There are only four more months of this year. How are your vacation days looking? If you’re like most American employees, you probably haven’t taken a vacation yet this year. You may have so much unused paid time off (PTO) you can’t possibly take enough vacation before the end of the year.
Vacation days don’t come easy in America. We are a work culture that rarely sleeps, never unplugs, and struggles to not check emails. For these reasons and more, taking time off can be challenging. But that doesn’t mean you shouldn’t.
From your personal health to the health of your career and employer brand, there are many benefits to taking vacation days…and encouraging your employees to do the same. Here are five tips for helping you take your vacation days:
Vacation days should not be confused with sick days. While some company policies will combine all PTO days together, for the sake of this blog post, we are referring to days you voluntarily take off unrelated to illness. Planning ahead is the most effective way to guarantee you’ll take your vacation days.
Fifty-two percent of employees who set aside time each year to plan out their vacation days take all their time off. It’s easier to take time off when you’ve given plenty of notice to your manager and coworkers, and you have plenty of time to best prepare for being out of the office. Plus, planning your vacation will also give you something to look forward to --increasing your overall happiness.
It sounds simple, but making sure you take vacation days is really about prioritization. To help, think about vacation days as dollars. By not taking your vacation days, you are essentially giving money back to your employer.
It may sound counterintuitive, but your performance and advancing your career are improved by taking vacation days. According to The State of American Vacation 2017, employees who forfeit their vacation days do not perform as well as those who use all their time. They are also less likely to have been promoted within the last year or to have received a raise or bonus in the past three years.
Vacation means something different to everyone. Whether that’s traveling to an exotic destination or staying local for a stay-cation, vacations should be tailored to you and your needs. The easy vacation days to take are the ones set for you, like attending a wedding or summer family reunion. For the other times, use your vacation days the best way you see fit. That could be getting away on a trip or spending a day knocking out a personal to-do list.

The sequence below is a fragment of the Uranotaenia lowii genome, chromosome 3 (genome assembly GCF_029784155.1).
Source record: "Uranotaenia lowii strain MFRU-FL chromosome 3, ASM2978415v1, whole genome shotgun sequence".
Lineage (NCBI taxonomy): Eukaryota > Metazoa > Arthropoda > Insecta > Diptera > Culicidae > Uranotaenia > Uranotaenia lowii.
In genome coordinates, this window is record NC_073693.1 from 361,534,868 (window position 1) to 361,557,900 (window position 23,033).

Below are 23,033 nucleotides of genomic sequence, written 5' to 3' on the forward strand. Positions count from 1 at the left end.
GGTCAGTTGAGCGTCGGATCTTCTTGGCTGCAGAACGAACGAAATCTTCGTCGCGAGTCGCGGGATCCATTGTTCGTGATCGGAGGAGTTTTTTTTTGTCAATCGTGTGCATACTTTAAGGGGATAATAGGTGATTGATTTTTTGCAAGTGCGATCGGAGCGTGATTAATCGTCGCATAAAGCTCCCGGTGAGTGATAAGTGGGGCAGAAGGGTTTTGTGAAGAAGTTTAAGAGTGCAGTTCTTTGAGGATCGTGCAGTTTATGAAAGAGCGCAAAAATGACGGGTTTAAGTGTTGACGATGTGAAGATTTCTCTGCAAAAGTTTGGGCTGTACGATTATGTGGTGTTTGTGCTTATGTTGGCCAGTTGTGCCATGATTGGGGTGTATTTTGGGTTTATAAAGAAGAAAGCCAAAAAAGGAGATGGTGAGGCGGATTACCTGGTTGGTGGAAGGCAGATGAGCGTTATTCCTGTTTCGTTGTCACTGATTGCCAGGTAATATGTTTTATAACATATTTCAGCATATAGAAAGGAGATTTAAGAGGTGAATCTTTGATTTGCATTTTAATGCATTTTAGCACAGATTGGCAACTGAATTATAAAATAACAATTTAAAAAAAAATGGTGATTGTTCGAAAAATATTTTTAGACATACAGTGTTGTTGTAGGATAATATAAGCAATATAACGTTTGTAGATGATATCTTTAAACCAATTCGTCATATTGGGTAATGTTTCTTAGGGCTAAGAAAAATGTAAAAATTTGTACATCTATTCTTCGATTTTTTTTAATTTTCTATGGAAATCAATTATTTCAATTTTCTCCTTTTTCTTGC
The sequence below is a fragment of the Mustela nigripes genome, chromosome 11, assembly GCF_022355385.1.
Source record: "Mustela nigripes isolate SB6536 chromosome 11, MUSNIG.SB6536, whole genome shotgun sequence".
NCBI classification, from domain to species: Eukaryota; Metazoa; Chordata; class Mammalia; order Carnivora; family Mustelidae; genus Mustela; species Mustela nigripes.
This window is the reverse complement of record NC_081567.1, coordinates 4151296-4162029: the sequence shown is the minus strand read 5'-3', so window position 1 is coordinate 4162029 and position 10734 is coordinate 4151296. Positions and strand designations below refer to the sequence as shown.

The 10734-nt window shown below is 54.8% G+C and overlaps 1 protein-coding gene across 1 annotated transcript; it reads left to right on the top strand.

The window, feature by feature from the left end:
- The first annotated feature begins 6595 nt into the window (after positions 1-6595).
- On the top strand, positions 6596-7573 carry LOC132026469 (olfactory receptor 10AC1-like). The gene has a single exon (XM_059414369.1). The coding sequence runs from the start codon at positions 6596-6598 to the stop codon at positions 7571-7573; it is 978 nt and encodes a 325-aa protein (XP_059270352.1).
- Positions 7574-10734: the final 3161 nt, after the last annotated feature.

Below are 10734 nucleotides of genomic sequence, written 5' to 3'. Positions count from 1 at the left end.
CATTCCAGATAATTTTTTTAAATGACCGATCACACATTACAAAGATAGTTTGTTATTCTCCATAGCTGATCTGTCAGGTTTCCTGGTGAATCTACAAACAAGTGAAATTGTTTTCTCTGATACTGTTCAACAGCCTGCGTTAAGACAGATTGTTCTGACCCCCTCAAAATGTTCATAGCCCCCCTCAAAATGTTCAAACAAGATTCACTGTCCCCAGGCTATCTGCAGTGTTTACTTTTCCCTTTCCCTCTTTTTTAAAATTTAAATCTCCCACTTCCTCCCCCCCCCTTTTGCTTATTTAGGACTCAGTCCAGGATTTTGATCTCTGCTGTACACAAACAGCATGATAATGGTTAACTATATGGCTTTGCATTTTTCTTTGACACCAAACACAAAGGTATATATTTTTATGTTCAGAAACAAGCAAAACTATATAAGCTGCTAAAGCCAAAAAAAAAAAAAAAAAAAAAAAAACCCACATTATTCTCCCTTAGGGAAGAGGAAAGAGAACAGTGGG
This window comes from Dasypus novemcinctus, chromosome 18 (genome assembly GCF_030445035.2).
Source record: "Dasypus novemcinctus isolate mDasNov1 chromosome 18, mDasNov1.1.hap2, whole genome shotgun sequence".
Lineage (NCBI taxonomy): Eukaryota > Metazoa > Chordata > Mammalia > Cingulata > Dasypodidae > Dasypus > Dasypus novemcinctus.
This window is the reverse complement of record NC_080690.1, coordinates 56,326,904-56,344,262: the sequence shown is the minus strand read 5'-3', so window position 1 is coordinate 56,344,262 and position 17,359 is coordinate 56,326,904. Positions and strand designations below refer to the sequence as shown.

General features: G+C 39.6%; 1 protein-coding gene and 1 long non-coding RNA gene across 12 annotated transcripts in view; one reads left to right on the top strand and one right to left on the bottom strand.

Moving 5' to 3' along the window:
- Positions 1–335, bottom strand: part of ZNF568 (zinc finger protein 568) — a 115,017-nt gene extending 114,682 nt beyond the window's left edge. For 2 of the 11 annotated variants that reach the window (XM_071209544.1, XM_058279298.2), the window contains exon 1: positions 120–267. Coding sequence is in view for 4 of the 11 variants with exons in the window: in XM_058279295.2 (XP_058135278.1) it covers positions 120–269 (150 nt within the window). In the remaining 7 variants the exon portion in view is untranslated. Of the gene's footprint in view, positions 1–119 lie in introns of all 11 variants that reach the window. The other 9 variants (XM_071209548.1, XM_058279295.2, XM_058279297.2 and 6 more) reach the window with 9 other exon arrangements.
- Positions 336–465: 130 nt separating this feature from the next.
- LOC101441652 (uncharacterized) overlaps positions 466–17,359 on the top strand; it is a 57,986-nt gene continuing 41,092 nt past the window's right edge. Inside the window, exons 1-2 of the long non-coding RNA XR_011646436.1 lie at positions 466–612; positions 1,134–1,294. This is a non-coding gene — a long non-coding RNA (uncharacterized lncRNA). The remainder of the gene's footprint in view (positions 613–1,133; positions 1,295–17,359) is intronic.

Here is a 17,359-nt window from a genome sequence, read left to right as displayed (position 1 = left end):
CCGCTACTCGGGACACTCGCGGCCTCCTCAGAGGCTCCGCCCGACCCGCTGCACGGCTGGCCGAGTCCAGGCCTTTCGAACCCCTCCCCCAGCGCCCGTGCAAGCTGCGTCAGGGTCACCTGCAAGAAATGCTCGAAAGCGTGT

This blog post was not going to include sick days, but we’re making an exception for mental health days. Mental health days are talked about with the same ambivalent, discouraging tone as vacation days. A culture of silence around mental health -- combined with an always-on work culture -- is a breeding ground for anxiety, depression, and other mental health issues. According to the National Alliance of Mental Illness, depression is the leading cause of disability in the workplace and significantly contributes to lost productivity through 2.5 absences per month.
These days are just as important as vacation days for improving your health and your ability to perform your best at work. Take a technology-free day, catch-up on sleep, or whatever it takes to feel refreshed and bring your whole self to work. Doing so could even prompt a viral response, like it did when this CEO responded to an employee’s mental health day out-of-office message.
If you’re in a leadership role, it can feel even more difficult to step away from the job, which makes it even more impactful when you do. Your company’s vacation policy and how you promote it says a lot about your company’s culture and employer brand. Does your stance towards vacation days reflect your company’s culture towards taking time off?
If you’re encouraging your team to take vacation days, but aren’t taking any yourself, it could be sending mixed messages. Show your employees that you value your health and the health of the company by taking your vacation days. They will follow your example!
At exaqueo, in addition to unlimited PTO, we have two built-in weeks of vacation, when,as a company, we shut down, unplug, and everyone takes time off. We call this #exaqueoPTO and it’s a policy that mirrors our company culture and values.
And while vacation perks do not make a company culture, they do reflect and amplify that culture. Encouraging your employees to take their vacation days and taking them yourself will reinforce that your organization values the health of employees and their time spent outside of the office.
What does your vacation policy say about your organization’s culture and employer brand?
If you liked this post, check out this one: Explore The Upside of Downtime: The State of American Vacation and Employee Engagement